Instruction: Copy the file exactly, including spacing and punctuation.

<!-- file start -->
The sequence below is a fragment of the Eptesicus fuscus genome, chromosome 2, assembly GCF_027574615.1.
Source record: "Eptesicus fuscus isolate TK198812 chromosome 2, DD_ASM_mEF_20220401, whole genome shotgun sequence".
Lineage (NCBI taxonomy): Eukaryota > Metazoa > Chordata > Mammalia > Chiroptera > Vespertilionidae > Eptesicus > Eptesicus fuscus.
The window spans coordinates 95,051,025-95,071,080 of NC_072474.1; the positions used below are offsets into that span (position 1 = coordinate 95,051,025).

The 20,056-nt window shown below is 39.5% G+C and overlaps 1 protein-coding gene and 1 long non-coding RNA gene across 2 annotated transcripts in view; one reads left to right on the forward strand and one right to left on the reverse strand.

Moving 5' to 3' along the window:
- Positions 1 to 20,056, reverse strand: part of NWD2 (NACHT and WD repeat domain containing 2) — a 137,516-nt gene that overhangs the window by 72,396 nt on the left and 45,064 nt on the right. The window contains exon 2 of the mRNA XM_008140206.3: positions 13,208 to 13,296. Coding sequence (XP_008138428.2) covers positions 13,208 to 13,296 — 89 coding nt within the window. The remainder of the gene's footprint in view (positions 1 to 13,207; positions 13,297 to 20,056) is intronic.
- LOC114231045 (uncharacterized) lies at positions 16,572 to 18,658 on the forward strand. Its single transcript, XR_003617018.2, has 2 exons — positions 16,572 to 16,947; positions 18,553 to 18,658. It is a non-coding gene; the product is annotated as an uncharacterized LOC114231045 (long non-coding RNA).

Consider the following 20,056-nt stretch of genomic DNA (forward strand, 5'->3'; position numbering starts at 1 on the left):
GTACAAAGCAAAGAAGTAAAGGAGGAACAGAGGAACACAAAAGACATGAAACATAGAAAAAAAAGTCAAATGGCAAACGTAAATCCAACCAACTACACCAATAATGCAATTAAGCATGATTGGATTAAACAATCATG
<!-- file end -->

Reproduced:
The sequence below is a fragment of the Eptesicus fuscus genome, chromosome 2, assembly GCF_027574615.1.
Source record: "Eptesicus fuscus isolate TK198812 chromosome 2, DD_ASM_mEF_20220401, whole genome shotgun sequence".
Lineage (NCBI taxonomy): Eukaryota > Metazoa > Chordata > Mammalia > Chiroptera > Vespertilionidae > Eptesicus > Eptesicus fuscus.
The window spans coordinates 95,051,025-95,071,080 of NC_072474.1; the positions used below are offsets into that span (position 1 = coordinate 95,051,025).

The 20,056-nt window shown below is 39.5% G+C and overlaps 1 protein-coding gene and 1 long non-coding RNA gene across 2 annotated transcripts in view; one reads left to right on the forward strand and one right to left on the reverse strand.

Moving 5' to 3' along the window:
- Positions 1 to 20,056, reverse strand: part of NWD2 (NACHT and WD repeat domain containing 2) — a 137,516-nt gene that overhangs the window by 72,396 nt on the left and 45,064 nt on the right. The window contains exon 2 of the mRNA XM_008140206.3: positions 13,208 to 13,296. Coding sequence (XP_008138428.2) covers positions 13,208 to 13,296 — 89 coding nt within the window. The remainder of the gene's footprint in view (positions 1 to 13,207; positions 13,297 to 20,056) is intronic.
- LOC114231045 (uncharacterized) lies at positions 16,572 to 18,658 on the forward strand. Its single transcript, XR_003617018.2, has 2 exons — positions 16,572 to 16,947; positions 18,553 to 18,658. It is a non-coding gene; the product is annotated as an uncharacterized LOC114231045 (long non-coding RNA).

Consider the following 20,056-nt stretch of genomic DNA (forward strand, 5'->3'; position numbering starts at 1 on the left):
GTACAAAGCAAAGAAGTAAAGGAGGAACAGAGGAACACAAAAGACATGAAACATAGAAAAAAAAGTCAAATGGCAAACGTAAATCCAACCAACTACACCAATAATGCAATTAAGCATGATTGGATTAAACAATCATG